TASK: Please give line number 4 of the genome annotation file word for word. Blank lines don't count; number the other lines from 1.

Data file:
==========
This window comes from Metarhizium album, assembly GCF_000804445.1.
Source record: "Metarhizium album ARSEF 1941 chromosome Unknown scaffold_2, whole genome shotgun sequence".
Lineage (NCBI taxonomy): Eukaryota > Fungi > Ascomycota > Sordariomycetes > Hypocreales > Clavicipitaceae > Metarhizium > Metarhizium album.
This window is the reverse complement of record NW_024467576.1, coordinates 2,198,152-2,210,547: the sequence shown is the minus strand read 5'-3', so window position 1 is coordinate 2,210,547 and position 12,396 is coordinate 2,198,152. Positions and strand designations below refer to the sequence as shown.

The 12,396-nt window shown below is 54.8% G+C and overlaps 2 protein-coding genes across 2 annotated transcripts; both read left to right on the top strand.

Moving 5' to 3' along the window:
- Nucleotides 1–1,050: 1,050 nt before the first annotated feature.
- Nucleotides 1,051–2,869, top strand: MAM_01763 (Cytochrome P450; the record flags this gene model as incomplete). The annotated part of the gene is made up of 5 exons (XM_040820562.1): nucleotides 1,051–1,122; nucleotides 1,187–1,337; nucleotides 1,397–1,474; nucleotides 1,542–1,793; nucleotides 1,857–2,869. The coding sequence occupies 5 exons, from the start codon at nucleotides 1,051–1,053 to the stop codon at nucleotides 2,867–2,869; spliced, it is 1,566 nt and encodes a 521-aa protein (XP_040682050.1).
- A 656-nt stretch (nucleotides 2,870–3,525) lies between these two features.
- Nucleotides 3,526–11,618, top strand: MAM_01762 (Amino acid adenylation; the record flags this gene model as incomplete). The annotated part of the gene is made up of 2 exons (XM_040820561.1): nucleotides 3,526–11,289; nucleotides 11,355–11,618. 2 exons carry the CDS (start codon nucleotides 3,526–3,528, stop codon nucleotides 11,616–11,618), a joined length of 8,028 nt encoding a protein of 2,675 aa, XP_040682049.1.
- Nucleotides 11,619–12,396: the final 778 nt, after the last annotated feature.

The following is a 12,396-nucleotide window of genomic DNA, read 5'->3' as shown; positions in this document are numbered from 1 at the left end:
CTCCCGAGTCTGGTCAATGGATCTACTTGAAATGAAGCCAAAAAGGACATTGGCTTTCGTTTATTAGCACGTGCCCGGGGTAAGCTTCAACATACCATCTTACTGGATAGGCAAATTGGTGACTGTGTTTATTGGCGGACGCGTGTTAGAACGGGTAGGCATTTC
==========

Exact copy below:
This window is the reverse complement of record NW_024467576.1, coordinates 2,198,152-2,210,547: the sequence shown is the minus strand read 5'-3', so window position 1 is coordinate 2,210,547 and position 12,396 is coordinate 2,198,152. Positions and strand designations below refer to the sequence as shown.